The “WE” are people who look like him. For them the world is probably great most of the time. I’m not saying white people don’t have problems, but one of their problems isn’t waking up wondering how they will be discriminated against. Kaepernick says he is speaking for those who don’t have a voice, but does it even matter who is speaking when the people they are speaking to don’t want to listen?

Why didn’t Jason Garrett after saying all that address the problems Kaepernick pointed out? It is because they don’t apply to him. Never have, never will.

Speaking of the National Anthem, there are more lyrics to it than most people know. One that refers to slaves as “pollution”.

And where is that band who so vauntingly swore,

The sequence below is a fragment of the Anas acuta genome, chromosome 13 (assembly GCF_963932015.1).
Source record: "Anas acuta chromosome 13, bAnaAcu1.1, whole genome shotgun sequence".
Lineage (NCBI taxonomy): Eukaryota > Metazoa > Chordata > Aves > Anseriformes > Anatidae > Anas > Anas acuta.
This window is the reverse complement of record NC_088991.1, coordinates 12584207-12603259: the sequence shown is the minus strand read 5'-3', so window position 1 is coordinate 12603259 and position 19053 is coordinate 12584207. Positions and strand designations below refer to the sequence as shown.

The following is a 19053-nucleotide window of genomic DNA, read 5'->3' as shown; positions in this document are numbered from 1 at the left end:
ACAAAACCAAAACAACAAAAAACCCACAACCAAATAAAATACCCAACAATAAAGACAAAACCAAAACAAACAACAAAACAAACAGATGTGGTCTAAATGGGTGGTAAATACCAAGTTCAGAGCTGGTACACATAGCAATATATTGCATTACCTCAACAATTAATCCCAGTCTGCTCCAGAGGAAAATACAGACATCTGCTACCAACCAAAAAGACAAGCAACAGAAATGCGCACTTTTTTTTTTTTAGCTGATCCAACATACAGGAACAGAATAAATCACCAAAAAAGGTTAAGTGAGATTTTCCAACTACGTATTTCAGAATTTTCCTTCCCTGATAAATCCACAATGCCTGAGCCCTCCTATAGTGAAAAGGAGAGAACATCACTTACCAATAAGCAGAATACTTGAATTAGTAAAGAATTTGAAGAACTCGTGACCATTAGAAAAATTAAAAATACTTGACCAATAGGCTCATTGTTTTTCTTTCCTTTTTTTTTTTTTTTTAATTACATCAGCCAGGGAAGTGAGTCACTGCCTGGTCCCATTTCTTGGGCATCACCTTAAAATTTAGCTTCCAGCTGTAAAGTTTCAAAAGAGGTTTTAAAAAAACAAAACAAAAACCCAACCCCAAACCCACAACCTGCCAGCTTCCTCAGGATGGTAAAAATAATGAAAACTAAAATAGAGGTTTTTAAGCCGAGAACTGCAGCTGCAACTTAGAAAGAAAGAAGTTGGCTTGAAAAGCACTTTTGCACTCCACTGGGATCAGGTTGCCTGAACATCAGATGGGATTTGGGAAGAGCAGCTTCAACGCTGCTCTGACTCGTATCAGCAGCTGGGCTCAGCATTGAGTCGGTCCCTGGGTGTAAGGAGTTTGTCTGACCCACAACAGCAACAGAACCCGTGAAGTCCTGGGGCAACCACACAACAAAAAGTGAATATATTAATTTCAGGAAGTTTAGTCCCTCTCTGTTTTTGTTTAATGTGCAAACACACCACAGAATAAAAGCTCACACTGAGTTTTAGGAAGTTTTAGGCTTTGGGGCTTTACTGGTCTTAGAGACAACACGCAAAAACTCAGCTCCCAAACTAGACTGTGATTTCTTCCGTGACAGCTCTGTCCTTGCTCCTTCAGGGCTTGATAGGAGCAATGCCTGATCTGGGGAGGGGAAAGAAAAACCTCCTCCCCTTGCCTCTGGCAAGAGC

That the havoc of war and the battle’s confusion
A home and a Country should leave us no more?
Their blood has wash’d out their foul footstep’s pollution.
No refuge could save the hireling and slave
From the terror of flight or the gloom of the grave,
And the star-spangled banner in triumph doth wave
O’er the land of the free and the home of the brave.

For the record I stand during the National Anthem, all National Anthems. Because I cover many events, especially boxing, I have heard and stood for more national anthems than I can count. Why do I stand you might ask? I do it out of respect for the good people in our country, because there are a lot of good people in the United States. There are people of all colors putting their lives on the line to keep us safe. Standing for the anthem, no matter how untruthful some of the lyrics may be, is a small way to let them know they are appreciated.  I also stand simply out of habit, which is what I think most people do.  Because when you really breakdown the Star Spangled Banner which was written by someone who viewed blacks as inferior humans, it was never meant for us, so why should we stand for something that wasn’t inclusive of us?